Electrophysiological properties of human hypothalamic hamartomas

The University of Arizona, Tucson, Arizona, United States
Annals of Neurology (Impact Factor: 9.98). 09/2005; 58(3):371-82. DOI: 10.1002/ana.20580
Source: PubMed


The hypothalamic hamartoma (HH) is a rare developmental malformation often characterized by gelastic seizures, which are usually refractory to medical therapy. The mechanisms of epileptogenesis operative in this subcortical lesion are unknown. In this study, we used standard patch-clamp electrophysiological techniques combined with histochemical approaches to study individual cells from human HH tissue immediately after surgical resection. More than 90% of dissociated HH cells were small (6-9 microm soma) and exhibited immunoreactivity to the neuronal marker NeuN, and to glutamic acid decarboxylase, but not to glial fibrillary acidic protein. Under current-clamp, whole-cell recordings in single dissociated cells or in intact HH slices demonstrated typical neuronal responses to depolarizing and hyperpolarizing current injection. In some cases, HH cells exhibited a "sag-like" membrane potential change during membrane hyperpolarization. Interestingly, most HH cells exhibited robust, spontaneous "pacemaker-like" action potential firing. Under voltage-clamp, dissociated HH cells exhibited functional tetrodotoxin (TTX)-sensitive Na(+) and tetraethylammonium-sensitive K(+) currents. Both GABA and glutamate evoked whole-cell currents, with GABA exhibiting a peak current amplitude 10-fold greater than glutamate. These findings suggest that human HH tissues, associated with gelastic seizures, contained predominantly small GABAergic inhibitory neurons that exhibited intrinsic "pacemaker-like" behavior.

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    • "Some observations suggest such a possibility. It has been demonstrated with patch-clamp electrophysiological recordings that glutamate might evoke whole-cell currents in human hypothalamic hamartoma slices immediately after surgical resection (Wu et al. 2005). Similarly, glutamate and NMDARs agonists in the presence of glycine increased membrane-depolarization currents in neuroblastoma cells (North et al. 1997), and glioblastoma, astrocytoma, and oligodendroglioma cells responded to kainate by depolarization of tumor cells in culture or tissue slices (Labrakakis et al. 1998). "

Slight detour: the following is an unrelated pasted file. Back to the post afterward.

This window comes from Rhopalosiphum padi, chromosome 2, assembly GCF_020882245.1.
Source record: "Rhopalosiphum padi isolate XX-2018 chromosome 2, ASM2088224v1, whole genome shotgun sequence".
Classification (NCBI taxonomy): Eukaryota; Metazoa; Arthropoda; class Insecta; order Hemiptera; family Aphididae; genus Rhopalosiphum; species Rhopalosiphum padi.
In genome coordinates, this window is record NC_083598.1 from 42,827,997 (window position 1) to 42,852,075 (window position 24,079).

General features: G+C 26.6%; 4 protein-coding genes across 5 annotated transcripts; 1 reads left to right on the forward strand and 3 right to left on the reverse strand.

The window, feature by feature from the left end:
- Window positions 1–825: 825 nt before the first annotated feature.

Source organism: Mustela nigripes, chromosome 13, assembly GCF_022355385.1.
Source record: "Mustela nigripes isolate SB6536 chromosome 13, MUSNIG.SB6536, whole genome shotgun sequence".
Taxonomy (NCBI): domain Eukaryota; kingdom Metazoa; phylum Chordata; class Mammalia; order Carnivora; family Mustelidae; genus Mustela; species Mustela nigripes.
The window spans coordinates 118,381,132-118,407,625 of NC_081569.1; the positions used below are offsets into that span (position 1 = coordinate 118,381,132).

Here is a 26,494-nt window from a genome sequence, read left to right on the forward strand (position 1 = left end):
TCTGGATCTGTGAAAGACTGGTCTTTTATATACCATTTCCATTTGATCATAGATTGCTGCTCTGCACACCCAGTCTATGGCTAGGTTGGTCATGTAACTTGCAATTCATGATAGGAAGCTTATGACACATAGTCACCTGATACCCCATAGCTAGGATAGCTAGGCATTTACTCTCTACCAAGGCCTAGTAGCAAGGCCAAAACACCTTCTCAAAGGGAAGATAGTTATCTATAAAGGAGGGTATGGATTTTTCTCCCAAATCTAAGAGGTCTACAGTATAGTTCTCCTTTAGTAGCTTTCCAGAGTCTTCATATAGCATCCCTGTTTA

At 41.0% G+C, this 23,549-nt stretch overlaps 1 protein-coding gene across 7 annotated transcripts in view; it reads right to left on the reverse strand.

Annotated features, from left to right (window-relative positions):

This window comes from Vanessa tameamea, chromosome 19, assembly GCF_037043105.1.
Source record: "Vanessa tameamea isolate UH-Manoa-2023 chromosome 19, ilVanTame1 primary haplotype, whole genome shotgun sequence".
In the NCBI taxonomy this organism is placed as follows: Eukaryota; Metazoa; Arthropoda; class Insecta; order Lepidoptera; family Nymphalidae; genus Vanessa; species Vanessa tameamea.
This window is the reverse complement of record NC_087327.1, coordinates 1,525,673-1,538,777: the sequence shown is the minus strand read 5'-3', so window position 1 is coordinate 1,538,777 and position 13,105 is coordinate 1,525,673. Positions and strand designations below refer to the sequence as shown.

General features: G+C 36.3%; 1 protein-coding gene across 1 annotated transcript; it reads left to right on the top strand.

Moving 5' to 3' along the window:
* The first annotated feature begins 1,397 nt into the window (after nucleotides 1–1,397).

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    ABSTRACT: Glutamate, a nonessential amino acid, is a major bioenergetic substrate for proliferating normal and neoplastic cells on one hand and an excitatory neurotransmitter that is actively involved in biosynthetic, bioenergetic, metabolic, and oncogenic signaling pathways on the other. It exerts its action through a family of receptors consisting of metabotropic glutamate receptors (mGluRs) and ionotropic glutamate receptors (iGluRs), both of which have been implicated previously in a broad spectrum of acute and chronic neurodegenerative diseases. In this review, we discuss existing data on the role of glutamate as a growth factor for neoplastic cells, the expression of glutamate receptors in various types of benign and malignant neoplasms, and the potential roles that GluRs play in cancer development and progression along with their clinical significance. We conclude that glutamate-related receptors and their signaling pathways may provide novel therapeutic opportunities for a variety of malignant human diseases.
    Journal of Neural Transmission 03/2014; 121(8). DOI:10.1007/s00702-014-1182-6 · 2.40 Impact Factor
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    • "HH tissue has at least two neuronal phenotypes: small (soma diameter usually <16 μm) and large (>16 μm) HH neurons (14–16). Microelectrode patch-clamp recordings have shown that small HH neurons have intrinsic pacemaker-like activity and fire spontaneously even in the absence of synaptic inputs (16, 17). Small HH neurons are abundant (approximately 90% of all HH neurons), express glutamic acid decarboxylase (GAD), and have an interneuron-like phenotype (15, 16). "